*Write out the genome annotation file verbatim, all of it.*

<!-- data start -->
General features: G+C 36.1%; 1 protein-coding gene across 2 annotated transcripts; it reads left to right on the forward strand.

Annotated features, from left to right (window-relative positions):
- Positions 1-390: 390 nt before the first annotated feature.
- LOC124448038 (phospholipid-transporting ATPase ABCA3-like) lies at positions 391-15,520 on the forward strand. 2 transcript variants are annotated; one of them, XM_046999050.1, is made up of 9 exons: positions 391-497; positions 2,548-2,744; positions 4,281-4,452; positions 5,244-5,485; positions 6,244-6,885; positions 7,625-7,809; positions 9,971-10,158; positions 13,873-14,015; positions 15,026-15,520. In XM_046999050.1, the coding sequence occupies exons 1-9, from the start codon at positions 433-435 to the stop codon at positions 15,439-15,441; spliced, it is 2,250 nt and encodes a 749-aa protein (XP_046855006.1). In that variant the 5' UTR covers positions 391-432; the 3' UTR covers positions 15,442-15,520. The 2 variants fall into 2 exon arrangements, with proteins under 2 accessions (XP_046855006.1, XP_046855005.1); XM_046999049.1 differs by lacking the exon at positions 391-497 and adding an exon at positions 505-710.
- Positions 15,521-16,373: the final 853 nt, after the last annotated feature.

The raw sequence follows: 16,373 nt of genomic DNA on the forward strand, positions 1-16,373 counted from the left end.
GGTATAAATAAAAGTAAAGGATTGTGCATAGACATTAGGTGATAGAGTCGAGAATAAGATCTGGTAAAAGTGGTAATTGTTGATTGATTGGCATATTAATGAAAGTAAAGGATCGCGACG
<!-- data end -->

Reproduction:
General features: G+C 36.1%; 1 protein-coding gene across 2 annotated transcripts; it reads left to right on the forward strand.

Annotated features, from left to right (window-relative positions):
- Positions 1-390: 390 nt before the first annotated feature.
- LOC124448038 (phospholipid-transporting ATPase ABCA3-like) lies at positions 391-15,520 on the forward strand. 2 transcript variants are annotated; one of them, XM_046999050.1, is made up of 9 exons: positions 391-497; positions 2,548-2,744; positions 4,281-4,452; positions 5,244-5,485; positions 6,244-6,885; positions 7,625-7,809; positions 9,971-10,158; positions 13,873-14,015; positions 15,026-15,520. In XM_046999050.1, the coding sequence occupies exons 1-9, from the start codon at positions 433-435 to the stop codon at positions 15,439-15,441; spliced, it is 2,250 nt and encodes a 749-aa protein (XP_046855006.1). In that variant the 5' UTR covers positions 391-432; the 3' UTR covers positions 15,442-15,520. The 2 variants fall into 2 exon arrangements, with proteins under 2 accessions (XP_046855006.1, XP_046855005.1); XM_046999049.1 differs by lacking the exon at positions 391-497 and adding an exon at positions 505-710.
- Positions 15,521-16,373: the final 853 nt, after the last annotated feature.

The raw sequence follows: 16,373 nt of genomic DNA on the forward strand, positions 1-16,373 counted from the left end.
GGTATAAATAAAAGTAAAGGATTGTGCATAGACATTAGGTGATAGAGTCGAGAATAAGATCTGGTAAAAGTGGTAATTGTTGATTGATTGGCATATTAATGAAAGTAAAGGATCGCGACG